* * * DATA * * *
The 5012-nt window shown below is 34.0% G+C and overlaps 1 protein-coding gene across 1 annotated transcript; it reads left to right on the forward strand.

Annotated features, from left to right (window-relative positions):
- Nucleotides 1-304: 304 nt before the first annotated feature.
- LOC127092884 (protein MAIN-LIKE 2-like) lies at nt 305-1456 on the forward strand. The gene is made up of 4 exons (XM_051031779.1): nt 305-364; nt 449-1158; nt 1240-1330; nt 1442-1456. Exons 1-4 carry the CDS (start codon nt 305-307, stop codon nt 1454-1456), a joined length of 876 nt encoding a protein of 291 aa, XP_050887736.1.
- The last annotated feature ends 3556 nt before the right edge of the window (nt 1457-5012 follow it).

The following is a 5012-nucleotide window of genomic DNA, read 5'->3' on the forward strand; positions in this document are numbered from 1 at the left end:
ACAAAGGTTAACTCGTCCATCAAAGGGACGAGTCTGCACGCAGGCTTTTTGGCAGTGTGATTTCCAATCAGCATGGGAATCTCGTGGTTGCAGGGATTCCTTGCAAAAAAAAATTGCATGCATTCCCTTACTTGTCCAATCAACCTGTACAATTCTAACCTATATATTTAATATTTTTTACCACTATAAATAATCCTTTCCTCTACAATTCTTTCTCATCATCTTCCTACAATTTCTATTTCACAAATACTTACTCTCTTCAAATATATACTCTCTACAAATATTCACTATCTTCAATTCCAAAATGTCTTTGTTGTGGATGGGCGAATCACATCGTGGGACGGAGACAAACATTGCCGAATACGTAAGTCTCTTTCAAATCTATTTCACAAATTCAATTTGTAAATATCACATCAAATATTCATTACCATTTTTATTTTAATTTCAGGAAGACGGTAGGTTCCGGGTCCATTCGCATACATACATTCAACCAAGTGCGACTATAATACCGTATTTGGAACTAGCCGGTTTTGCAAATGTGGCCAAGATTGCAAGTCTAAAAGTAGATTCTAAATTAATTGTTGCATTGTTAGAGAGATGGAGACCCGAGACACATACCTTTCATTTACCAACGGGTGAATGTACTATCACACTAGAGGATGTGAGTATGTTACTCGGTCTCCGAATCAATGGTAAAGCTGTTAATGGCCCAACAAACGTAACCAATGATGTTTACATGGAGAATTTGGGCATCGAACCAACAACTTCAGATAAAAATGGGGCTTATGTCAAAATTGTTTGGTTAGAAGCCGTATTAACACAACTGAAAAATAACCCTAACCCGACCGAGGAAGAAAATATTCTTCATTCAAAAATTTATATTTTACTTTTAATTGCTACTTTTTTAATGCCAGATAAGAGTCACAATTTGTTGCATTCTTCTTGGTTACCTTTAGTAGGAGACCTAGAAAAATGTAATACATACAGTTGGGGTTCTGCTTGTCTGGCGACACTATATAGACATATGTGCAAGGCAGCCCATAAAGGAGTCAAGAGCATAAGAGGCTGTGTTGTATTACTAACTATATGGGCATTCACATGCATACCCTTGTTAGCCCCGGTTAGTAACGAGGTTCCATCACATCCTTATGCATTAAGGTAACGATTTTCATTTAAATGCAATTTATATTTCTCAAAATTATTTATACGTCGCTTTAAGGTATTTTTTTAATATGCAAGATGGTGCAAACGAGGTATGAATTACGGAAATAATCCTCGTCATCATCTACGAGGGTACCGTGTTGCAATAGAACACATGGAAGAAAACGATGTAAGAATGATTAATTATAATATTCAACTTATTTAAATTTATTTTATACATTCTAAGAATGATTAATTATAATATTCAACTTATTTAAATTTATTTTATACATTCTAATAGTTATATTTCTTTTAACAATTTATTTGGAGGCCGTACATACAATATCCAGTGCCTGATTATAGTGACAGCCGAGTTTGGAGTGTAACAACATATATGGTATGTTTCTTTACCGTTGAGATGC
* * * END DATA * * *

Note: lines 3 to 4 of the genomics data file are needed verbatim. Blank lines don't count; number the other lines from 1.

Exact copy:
- Nucleotides 1-304: 304 nt before the first annotated feature.
- LOC127092884 (protein MAIN-LIKE 2-like) lies at nt 305-1456 on the forward strand. The gene is made up of 4 exons (XM_051031779.1): nt 305-364; nt 449-1158; nt 1240-1330; nt 1442-1456. Exons 1-4 carry the CDS (start codon nt 305-307, stop codon nt 1454-1456), a joined length of 876 nt encoding a protein of 291 aa, XP_050887736.1.